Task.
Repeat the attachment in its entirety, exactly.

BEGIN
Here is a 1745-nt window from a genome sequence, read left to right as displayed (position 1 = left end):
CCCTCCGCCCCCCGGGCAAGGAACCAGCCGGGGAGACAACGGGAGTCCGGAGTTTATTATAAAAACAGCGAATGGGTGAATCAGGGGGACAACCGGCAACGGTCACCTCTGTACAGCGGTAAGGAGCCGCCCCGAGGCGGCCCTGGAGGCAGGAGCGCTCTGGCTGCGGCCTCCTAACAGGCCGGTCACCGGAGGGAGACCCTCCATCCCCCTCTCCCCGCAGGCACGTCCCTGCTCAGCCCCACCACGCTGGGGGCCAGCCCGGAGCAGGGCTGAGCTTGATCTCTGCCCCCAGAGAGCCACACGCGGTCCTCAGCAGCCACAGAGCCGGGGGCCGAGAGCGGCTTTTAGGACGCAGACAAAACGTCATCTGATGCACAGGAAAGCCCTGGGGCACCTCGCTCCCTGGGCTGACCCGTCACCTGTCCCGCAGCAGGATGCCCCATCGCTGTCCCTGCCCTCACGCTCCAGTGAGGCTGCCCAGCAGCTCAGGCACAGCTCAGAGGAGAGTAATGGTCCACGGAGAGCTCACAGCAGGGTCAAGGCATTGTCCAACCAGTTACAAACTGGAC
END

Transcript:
Here is a 1745-nt window from a genome sequence, read left to right as displayed (position 1 = left end):
CCCTCCGCCCCCCGGGCAAGGAACCAGCCGGGGAGACAACGGGAGTCCGGAGTTTATTATAAAAACAGCGAATGGGTGAATCAGGGGGACAACCGGCAACGGTCACCTCTGTACAGCGGTAAGGAGCCGCCCCGAGGCGGCCCTGGAGGCAGGAGCGCTCTGGCTGCGGCCTCCTAACAGGCCGGTCACCGGAGGGAGACCCTCCATCCCCCTCTCCCCGCAGGCACGTCCCTGCTCAGCCCCACCACGCTGGGGGCCAGCCCGGAGCAGGGCTGAGCTTGATCTCTGCCCCCAGAGAGCCACACGCGGTCCTCAGCAGCCACAGAGCCGGGGGCCGAGAGCGGCTTTTAGGACGCAGACAAAACGTCATCTGATGCACAGGAAAGCCCTGGGGCACCTCGCTCCCTGGGCTGACCCGTCACCTGTCCCGCAGCAGGATGCCCCATCGCTGTCCCTGCCCTCACGCTCCAGTGAGGCTGCCCAGCAGCTCAGGCACAGCTCAGAGGAGAGTAATGGTCCACGGAGAGCTCACAGCAGGGTCAAGGCATTGTCCAACCAGTTACAAACTGGAC